SlowFoodItalyLogo

The new 2015 list of awards/recognition for Italian Olive Oils has been released by Slow Food in Italy. Olio2go carries many of farms included in the book.

We carry 12 of the top olive oils recognized by Slow Food Italy. These are estate bottled and sealed. We import in bottles at great expense (glass is heavy!), and feel that the consumer should receive the oil as it left the farm (not passed from tank to tank to bottle).

The full top awards list can be seen here:

SlowFood2015Awards

Chiocciole

Abruzzo, Trappeto di Caprafico

Emilia-Romagna, Tenuta Pennita (coming soon)

Lazio, Colli Etruschi (coming soon)

Sicilia, Biologica Titone

Oli Slow

Sicilia, Biologica Titone

Sicilia, Villa Zottopera Bio

Toscana, Fonte di Foiano 1979 (coming soon)

Toscana, Fonte di Foiano, Frantoio (coming soon)

Grandi Oli

Puglia, DeCarlo Torre di Mossa

Sicilia, Cutrera Primo DOP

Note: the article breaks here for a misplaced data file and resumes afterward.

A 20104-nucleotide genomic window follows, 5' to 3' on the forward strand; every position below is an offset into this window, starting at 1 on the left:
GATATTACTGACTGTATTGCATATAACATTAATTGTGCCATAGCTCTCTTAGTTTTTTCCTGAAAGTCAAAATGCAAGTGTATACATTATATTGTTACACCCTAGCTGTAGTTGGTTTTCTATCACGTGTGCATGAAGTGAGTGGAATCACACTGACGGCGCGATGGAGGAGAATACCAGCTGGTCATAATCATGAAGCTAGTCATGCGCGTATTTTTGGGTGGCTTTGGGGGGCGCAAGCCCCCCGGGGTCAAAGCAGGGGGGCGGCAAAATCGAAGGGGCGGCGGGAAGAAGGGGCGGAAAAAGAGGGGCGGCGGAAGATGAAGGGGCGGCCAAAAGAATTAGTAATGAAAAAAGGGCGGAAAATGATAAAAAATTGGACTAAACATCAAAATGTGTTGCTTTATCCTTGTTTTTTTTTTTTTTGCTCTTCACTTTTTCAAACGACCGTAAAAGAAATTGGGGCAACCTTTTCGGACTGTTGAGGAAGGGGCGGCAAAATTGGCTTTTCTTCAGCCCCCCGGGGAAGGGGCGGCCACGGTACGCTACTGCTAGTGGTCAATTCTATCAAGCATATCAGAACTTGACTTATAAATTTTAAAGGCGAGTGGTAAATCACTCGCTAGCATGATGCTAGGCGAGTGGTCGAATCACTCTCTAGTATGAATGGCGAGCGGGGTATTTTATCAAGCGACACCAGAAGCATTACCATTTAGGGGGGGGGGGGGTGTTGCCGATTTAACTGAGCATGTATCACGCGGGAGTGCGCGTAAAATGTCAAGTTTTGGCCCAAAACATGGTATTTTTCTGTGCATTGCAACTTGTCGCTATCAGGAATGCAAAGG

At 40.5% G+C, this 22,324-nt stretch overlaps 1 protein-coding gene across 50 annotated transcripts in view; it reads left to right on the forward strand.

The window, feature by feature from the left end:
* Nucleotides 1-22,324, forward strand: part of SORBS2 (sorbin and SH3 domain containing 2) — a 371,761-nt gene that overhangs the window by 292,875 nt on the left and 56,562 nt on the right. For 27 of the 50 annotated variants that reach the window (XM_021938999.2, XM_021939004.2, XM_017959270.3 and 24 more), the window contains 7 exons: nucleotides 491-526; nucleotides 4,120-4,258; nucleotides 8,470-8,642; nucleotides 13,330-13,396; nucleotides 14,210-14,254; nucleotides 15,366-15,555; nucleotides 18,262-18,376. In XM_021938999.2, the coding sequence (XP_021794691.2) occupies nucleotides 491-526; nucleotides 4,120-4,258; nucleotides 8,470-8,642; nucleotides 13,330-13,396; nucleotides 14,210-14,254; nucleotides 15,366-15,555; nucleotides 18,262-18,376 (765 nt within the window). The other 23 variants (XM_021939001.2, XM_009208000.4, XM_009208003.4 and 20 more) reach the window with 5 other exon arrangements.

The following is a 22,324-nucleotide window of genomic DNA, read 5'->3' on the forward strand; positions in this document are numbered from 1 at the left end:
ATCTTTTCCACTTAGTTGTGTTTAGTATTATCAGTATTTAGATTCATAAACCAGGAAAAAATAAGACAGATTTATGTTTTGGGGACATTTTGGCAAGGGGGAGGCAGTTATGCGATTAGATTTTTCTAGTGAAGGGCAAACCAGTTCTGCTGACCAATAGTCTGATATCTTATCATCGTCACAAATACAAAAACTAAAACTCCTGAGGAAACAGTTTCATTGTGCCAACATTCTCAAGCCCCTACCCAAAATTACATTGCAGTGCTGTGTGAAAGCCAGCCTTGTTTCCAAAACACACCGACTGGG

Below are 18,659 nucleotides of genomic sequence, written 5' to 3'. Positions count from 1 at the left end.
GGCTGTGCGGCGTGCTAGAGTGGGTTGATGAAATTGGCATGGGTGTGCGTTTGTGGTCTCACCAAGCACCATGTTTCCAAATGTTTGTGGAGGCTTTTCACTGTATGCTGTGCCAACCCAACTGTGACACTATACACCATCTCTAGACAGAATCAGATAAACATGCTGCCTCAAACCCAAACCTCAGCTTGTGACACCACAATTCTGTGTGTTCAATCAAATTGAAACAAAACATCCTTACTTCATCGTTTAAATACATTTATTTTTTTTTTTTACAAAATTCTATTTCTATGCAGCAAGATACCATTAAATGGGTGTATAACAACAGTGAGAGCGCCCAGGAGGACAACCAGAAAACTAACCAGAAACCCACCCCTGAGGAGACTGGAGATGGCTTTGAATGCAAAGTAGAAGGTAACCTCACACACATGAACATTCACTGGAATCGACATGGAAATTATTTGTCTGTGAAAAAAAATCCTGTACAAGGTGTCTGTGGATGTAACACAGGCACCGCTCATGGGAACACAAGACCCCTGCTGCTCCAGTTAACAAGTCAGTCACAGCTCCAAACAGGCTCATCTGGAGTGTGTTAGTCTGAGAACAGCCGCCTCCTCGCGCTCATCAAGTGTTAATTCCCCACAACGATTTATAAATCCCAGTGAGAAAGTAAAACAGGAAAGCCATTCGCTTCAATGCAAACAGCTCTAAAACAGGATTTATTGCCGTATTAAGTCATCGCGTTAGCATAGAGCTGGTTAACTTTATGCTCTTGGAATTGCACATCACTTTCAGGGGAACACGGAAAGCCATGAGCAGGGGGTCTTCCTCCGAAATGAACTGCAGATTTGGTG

Toscana, Franci Olivastra Seggianese (coming soon)

Umbria, Marfuga L’affiorante

All can be purchased at Olio2go.com. We ship promptly within the U.S. and Canada.

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OC2015_collageIn this most difficult harvest year, the awards have commenced. It seems that the producers have self-selected and self-nominated with great restraint. Those who were confident of their olive oils submitted them to the major competitions. At Trieste, the number of submissions was down and quality was awarded.

Let’s take a look at the notable awards from Olio Capitale, March 7-10, 2015 in Trieste. (Awards List Here).

We’re highlighting the award winners (all 2014 harvest) available through Olio2go.com.

The highest award – Overall winner in the Intensely Fruity Category:

Categoria Fruttato Intenso